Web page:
Dec 9, 2019
Dr. Allan McCay is a legal scholar working in Australia, and his work involves legal and ethical issues in the field of neurolaw. In this episode, he discusses the legal and jurisprudential issues behind brain-computer interfaces and how their advent and proliferation could affect how crimes are viewed in legal system.
Top three takeaways:
[0:00] Ladan introduces the episode and gives a background of Dr. Allan McCay
[3:30] Dr. McCay explains criminal law in the brain-computer interface world
[5:30] In criminal prosecution, it must be proven that the defendant had a “guilty mind” and intends to commit the crime, and committing a crime by way of brain-computer interface can muddy the waters in the prosecution
[8:00] Dr. McCay gives a specific example of committing a crime by way of brain-computer interface and a “mental” criminal act
[11:00] People cannot control mental acts and thoughts as well as bodily acts
[13:30] Could a neural implants case create a precedent of no responsibility for crimes committed under a brain-computer interface?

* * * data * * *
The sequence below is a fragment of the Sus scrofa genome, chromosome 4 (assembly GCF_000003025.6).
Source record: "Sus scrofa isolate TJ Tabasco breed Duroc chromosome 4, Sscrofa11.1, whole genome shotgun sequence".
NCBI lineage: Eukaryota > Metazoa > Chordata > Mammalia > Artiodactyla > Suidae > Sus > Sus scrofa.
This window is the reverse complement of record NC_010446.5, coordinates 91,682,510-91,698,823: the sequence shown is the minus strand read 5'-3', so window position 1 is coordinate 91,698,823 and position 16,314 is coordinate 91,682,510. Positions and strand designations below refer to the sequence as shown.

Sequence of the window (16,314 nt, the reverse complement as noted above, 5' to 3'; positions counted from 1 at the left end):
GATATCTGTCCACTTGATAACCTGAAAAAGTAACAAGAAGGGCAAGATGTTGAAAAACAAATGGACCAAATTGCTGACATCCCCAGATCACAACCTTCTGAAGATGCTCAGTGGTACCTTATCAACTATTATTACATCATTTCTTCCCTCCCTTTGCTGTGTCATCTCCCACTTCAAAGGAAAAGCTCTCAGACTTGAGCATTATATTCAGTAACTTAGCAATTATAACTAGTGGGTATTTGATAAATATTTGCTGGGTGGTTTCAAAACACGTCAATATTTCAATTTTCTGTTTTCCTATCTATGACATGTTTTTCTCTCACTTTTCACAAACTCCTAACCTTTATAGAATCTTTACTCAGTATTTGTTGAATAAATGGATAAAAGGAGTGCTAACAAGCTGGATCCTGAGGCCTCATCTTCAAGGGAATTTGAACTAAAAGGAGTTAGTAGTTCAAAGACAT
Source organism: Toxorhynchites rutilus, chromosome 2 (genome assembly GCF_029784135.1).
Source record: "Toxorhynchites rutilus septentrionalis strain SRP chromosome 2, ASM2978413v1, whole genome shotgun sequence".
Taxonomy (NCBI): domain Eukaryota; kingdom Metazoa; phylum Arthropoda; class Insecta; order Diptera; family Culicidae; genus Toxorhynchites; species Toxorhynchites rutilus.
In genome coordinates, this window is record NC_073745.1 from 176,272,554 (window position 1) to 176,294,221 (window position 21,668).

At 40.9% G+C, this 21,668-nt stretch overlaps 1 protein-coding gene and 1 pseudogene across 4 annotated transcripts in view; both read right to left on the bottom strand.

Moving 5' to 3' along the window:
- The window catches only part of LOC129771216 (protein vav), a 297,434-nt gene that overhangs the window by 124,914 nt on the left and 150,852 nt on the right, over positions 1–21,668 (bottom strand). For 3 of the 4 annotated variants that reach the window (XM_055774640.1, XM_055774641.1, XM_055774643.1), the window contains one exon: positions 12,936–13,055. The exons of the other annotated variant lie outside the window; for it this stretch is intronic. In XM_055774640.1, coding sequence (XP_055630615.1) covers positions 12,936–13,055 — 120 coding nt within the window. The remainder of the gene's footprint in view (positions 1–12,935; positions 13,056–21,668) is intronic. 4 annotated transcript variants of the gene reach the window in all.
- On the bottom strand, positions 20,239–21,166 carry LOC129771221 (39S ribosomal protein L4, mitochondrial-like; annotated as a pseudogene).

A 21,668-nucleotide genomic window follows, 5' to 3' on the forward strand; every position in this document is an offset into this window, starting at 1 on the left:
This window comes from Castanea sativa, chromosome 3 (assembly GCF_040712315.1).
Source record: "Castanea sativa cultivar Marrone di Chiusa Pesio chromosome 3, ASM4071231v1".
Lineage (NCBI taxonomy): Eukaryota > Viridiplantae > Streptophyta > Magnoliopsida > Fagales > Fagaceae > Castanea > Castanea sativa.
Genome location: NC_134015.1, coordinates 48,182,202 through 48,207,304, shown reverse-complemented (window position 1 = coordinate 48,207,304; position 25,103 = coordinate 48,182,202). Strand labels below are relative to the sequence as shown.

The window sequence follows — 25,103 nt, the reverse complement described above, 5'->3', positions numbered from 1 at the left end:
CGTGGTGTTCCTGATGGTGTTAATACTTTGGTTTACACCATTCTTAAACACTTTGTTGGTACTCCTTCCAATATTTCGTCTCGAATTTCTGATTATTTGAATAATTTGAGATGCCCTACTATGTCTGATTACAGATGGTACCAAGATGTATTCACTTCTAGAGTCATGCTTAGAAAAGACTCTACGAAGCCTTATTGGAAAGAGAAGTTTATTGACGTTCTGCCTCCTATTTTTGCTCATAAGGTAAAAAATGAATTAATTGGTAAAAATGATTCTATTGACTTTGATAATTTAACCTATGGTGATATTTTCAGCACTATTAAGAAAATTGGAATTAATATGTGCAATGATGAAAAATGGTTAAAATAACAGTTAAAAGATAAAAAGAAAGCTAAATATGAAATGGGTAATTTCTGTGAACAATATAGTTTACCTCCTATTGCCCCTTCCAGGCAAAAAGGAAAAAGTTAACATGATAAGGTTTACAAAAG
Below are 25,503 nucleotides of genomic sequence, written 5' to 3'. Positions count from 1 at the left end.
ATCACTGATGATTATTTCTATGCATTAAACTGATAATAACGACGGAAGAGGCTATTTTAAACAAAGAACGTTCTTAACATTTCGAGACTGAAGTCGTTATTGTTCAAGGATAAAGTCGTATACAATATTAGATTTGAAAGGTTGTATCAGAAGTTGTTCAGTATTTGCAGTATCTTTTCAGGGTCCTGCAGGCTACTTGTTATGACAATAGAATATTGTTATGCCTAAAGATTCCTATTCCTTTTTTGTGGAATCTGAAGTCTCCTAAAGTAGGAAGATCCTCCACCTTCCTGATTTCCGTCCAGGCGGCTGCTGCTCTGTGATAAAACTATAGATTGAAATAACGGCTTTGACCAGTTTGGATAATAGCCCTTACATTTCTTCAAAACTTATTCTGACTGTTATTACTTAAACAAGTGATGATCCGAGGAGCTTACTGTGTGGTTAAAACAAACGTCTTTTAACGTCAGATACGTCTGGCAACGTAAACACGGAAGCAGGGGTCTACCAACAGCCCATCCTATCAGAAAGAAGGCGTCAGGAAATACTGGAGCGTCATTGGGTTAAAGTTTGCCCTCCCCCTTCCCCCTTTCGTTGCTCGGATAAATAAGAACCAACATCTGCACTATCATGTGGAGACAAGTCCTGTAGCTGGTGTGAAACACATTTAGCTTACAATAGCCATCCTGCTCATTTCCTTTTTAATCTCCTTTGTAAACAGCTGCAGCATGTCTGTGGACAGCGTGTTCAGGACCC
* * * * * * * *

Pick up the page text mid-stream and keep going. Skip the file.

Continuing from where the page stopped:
[18:15] Dr. McCay discusses how this issue will likely resolve in the future, and how the direction of the law on this issue will likely be set
[20:45] The most likely outcome would consist of courts declaring that a mental act constitutes an actus reus, and this is something that lawyers may need to think about more
[24:40] This whole dilemma and the questions being raised make us think what criminal law is really about, and allow for a greater understanding of criminal law
[26:45] Ladan provides final thoughts on the discussion as well as details of a follow-up discussion with Dr. McCay